Silicon Hutong 3.0: The Merchant and the Dragon

In the Hutong
Where have I been lately?
0740 hrs.

If this forum has been silent for the past month, we* have had good reason. It is now evident to anyone watching that China is on the cusp of change so large that its own leaders likely still do not grasp it. We’ve spent the last month trying to do so, and we’ve realized it is time to make some changes.

The End of Harmony

The particulars have been summed up at great length and eloquence elsewhere. In short, China has enjoyed 35 years of relative harmony enabled by acquiescence at home, accommodation abroad, and consensus within the Party. The past five weeks have made clear that this period of harmony is now at an end.

In fact, China is entering a period of great disharmony. The implicit promise of growing, shared prosperity looks increasingly difficult for the Party to keep, just as revelations emerge that suggest widespread malfeasance among the Party’s highest ranks. The willingness of Chongqing’s citizenry to accept Bo Xilai’s microwaved Maoism hints at a national mood that continues to sour. Suggesting that China is on the verge of a new revolution would be hyperbole, but the days of acquiescence are over, and the days of a more vocal, demanding populace are here.

The consensus-building approach that has characterized Party decision-making for the past 25 years appears to have reached its limits as well, and for good reason. When the way ahead was sustaining the status quo, consensus was easy to establish. The way forward is now unclear, and different political end economic visions are battling for precedence. Building general agreement among all leaders, even within the Politburo Standing Committee, will become difficult if not impossible.  The choice will be between paralysis and the end of the consensus-based system. Either direction will have vast repercussions.

As China takes its place among the leading nations of the world, especially in the wake of the Global Financial Crisis, the nation’s leaders have begun to address the world based on two implicit assumptions. First, that as an emerging world power China is entitled to change the rules of the global system to suit its needs, or ignore those rules if they obstruct China’s goals. Second, that the rest of the world will – or should – continue to accommodate China’s growing international assertiveness, even to the point of appeasement. That such assumptions place China at loggerheads with the rest of the world is of little concern. Japan, Europe, and the U.S. are too saddled with domestic troubles to effectively oppose China’s ambitions.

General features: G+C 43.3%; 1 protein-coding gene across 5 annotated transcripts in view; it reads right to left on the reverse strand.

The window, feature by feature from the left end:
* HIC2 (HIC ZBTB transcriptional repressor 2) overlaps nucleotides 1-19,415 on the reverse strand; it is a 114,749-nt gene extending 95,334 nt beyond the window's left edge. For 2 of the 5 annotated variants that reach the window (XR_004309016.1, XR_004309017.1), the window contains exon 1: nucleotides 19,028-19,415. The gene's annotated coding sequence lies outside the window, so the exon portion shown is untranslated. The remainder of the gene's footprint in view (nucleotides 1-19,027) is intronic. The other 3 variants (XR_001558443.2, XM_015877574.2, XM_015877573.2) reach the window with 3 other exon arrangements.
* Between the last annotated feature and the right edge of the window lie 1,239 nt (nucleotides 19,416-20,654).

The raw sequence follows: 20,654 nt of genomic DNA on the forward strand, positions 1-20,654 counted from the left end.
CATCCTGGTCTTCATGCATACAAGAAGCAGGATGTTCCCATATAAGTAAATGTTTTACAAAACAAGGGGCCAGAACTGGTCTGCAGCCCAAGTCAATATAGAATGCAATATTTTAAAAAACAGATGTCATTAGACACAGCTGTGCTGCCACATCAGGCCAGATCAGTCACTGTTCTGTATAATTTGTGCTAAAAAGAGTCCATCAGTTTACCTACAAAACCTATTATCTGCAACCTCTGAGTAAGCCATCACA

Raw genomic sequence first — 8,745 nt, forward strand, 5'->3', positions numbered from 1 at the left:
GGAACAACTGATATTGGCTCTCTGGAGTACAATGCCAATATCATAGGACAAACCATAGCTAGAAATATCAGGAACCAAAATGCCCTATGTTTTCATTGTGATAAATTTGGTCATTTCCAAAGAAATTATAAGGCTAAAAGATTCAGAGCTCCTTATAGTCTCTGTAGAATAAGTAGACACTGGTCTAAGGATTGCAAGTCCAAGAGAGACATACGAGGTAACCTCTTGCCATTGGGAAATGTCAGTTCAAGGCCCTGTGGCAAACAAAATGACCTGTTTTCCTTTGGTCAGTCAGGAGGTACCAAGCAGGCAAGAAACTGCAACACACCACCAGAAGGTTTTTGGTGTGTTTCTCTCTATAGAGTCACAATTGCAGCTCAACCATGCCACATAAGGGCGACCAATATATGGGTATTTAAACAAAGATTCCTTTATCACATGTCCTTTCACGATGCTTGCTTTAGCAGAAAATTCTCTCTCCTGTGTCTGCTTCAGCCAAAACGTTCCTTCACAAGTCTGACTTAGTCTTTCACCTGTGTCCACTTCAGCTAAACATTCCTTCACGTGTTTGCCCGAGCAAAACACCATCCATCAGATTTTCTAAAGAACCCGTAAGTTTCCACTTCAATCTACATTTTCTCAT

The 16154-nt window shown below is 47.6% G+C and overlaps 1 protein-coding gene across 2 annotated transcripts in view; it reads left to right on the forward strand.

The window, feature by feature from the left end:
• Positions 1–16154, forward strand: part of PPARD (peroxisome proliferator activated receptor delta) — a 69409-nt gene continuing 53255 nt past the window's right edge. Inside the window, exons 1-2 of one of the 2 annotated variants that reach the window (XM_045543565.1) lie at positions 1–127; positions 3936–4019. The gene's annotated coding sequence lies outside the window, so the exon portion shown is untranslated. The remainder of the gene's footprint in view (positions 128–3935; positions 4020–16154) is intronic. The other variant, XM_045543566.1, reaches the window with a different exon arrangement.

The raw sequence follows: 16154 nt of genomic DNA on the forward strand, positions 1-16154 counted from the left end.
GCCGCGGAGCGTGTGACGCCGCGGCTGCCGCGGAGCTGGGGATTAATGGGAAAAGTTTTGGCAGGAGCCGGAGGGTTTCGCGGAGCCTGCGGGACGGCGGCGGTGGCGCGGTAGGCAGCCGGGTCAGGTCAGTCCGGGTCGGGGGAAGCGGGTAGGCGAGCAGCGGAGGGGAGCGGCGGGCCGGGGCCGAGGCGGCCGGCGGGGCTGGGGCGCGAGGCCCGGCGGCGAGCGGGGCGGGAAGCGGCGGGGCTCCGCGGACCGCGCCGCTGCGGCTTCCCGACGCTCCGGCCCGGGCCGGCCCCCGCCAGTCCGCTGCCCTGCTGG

The Tale of the Merchant and the Dragon

If you watch China, none of the above should come as a surprise. And unless we’re living under a rock, we have to take notice. And we have. As we have done occasionally over Silicon Hutong’s decade in publication, we have taken a strategic pause in order to assess how we need to evolve this forum in light of China’s development. You will begin to see the results immediately.

First, you will see an evolution in our focus. Following the direction of my clients, this space has been moving beyond the original confines of technology, media, and public relations for some time now. We will now take the next step. Whether you do business in China or not, China will alter your playing field, and understanding why that is the case and what to do about it will be essential to everyone’s success. Our focus will become that why and the what. To that end, our five major topic areas will be:

  1. China’s Breakout: The emergence of China, Inc., and its role in global industry;
  2. China Rules: The effort by Beijing, Chinese companies, and Chinese executives to alter business norms, practices, and regulator behavior to favor Chinese firms;
  3. China Goggles: The globalization of China’s media industry and how that will enhance China’s economic and political influence;
  4. China Rewires: China’s consumers are going to alter the world’s business landscape, both for companies and consumers;
  5. Strategy, Action, Behavior, and Communications: Ideas and approaches to help executives and entrepreneurs deal with challenges of China’s rise.

Some of this, especially the last, is a recognition of the direction we have been taking for some time. The other four themes match the major directions I’ve taken in my own research and advising since 2008. It is now time to start delivering those insights.

Discussions about China’s national security, politics, arts, culture, history, and international relations will shift to The Peking Review, and will be delivered in the context of reviews of books, articles, and scholarly works about those topics.

There are more changes as well, but this post is long enough. Expect periodic updates in the coming weeks.

In the meantime, thanks for reading, and keep the feedback and comments coming.

Best,

David

* When I use “we” here, I do so not in the sense of the “royal ‘we,'” which would be a nauseating affectation, but “we” in the sense of myself and my wife and partner. While she does no writing for this forum, she is and has always been my sounding board and editorial adviser. Also, my time is our asset, so any expenditure of that asset needs sign-off. Finally, she has become a deep supporter of this forum (and The Peking Review). For those reasons, any major decision is ours, not mine alone.